It’s okay to grieve. You’ll have to so you can become the “you” you’re now meant to become.

7. Avoid Letting the Relationship Steal Your Core Values From You. 

Sometimes people write to me and say, “Because of this relationship, I’ll never be the person I used to be.”

Yes, again, the relationship stole something from us. It forced us to change when we didn’t want to.  

It’s true that our experience forever changes us because we will never again see the world as a place where people will do the right thing if given a chance. 

We have seen that some people don’t care that they cause others pain and even enjoy the pain they inflict on others.  It’s an ugly truth to face. 

However, we can maintain our core values by reconciling this knowledge with the fact that most people are not like this.

It is an act of both resilience and defiance to maintain our trust in humanity despite the abuse we suffered.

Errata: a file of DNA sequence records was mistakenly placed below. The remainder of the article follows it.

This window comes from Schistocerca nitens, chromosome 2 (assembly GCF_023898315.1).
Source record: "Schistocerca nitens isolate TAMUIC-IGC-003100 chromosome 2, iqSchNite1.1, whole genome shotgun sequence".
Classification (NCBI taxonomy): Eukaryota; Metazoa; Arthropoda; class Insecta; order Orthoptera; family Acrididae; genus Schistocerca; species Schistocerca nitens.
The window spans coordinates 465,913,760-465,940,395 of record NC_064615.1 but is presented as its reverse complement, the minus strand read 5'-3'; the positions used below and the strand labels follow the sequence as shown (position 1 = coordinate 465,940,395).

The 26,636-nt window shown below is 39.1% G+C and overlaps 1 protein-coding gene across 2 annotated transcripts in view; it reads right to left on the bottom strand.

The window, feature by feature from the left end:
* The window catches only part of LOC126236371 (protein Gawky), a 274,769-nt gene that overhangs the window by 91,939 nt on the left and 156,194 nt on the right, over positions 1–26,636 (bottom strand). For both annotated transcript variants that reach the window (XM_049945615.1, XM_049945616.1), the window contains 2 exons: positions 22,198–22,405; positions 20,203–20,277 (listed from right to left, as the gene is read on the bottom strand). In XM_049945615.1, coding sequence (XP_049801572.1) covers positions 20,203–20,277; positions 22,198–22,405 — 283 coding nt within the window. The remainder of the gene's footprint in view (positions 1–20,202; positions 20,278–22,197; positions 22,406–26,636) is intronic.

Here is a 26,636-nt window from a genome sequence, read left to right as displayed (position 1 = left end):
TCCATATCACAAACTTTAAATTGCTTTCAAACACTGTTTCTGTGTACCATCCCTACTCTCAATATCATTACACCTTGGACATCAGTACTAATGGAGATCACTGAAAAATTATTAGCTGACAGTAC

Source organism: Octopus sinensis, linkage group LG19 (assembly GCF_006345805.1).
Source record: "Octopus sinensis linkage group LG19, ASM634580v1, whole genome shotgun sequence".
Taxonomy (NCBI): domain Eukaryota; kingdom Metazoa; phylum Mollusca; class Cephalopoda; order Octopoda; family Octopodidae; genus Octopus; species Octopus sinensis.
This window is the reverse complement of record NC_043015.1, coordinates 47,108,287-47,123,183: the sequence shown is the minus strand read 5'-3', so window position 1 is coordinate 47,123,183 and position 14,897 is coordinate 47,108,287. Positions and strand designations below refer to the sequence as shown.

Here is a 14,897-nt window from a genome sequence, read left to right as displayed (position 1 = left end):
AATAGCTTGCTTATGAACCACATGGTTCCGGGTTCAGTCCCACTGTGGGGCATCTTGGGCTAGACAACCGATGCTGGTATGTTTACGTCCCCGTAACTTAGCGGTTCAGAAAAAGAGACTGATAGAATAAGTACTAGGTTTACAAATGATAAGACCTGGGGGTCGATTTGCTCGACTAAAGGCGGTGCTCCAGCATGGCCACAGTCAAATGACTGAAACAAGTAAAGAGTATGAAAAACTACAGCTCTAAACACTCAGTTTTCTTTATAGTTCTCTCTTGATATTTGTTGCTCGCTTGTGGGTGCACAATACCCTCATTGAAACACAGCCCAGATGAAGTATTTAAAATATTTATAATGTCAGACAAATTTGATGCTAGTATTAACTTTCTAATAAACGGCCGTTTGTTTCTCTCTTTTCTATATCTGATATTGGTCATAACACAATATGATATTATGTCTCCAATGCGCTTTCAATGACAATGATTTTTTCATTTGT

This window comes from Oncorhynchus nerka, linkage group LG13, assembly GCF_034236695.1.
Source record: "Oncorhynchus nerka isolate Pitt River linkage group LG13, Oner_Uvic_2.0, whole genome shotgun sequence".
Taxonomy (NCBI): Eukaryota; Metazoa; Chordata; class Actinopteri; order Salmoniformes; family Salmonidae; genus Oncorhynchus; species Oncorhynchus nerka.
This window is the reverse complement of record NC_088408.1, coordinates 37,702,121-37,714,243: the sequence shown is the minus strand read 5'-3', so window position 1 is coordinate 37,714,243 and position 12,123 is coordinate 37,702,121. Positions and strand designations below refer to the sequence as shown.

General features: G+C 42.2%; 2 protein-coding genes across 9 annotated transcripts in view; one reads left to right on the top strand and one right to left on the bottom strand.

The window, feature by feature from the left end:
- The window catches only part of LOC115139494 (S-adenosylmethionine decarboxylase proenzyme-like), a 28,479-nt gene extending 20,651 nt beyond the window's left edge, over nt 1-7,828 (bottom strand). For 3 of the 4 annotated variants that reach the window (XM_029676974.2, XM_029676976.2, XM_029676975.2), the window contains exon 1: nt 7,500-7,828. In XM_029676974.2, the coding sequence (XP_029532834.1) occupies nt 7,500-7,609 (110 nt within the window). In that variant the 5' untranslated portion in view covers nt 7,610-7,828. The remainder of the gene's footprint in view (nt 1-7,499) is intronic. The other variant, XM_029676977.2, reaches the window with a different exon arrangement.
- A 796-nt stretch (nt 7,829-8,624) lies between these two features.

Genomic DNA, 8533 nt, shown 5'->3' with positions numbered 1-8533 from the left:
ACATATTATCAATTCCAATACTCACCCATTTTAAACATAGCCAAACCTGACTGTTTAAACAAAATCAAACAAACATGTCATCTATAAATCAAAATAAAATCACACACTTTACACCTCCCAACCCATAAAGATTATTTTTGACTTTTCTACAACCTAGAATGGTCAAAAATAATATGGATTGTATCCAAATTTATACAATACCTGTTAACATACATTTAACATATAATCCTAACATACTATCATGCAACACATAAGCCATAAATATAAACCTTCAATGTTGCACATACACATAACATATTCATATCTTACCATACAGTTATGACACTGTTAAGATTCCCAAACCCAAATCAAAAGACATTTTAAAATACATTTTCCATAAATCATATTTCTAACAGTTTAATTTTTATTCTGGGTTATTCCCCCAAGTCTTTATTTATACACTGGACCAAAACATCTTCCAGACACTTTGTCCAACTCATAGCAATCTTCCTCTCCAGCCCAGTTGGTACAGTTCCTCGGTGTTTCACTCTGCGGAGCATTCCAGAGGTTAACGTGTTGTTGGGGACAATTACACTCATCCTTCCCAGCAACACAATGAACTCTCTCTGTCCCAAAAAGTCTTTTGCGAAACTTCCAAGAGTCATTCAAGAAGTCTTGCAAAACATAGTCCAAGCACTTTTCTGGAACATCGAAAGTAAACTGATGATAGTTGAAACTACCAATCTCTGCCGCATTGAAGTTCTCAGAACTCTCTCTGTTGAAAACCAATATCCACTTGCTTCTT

Going back to the way we used to be is not possible because we are not who we used to be.  Yet we also cannot stay stuck where we are.  

Instead of compartmentalizing who we used to be from who we are now, we can integrate our new knowledge with our core values to become our best selves.    

Growing into our best selves means developing the strength to move forward into a future that truly leaves the relationship’s pain with the narcissist in the past where it belongs.


Freeman, Rhonda. n.d. “3 Possibilities to Consider Before Assuming You’re Codependent.” Neuroinstincts. Retrieved at


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Kristen Milstead

Kristen Milstead is a narcissistic abuse survivor who has become a strong advocate for finding your unique voice and using it to help others find theirs.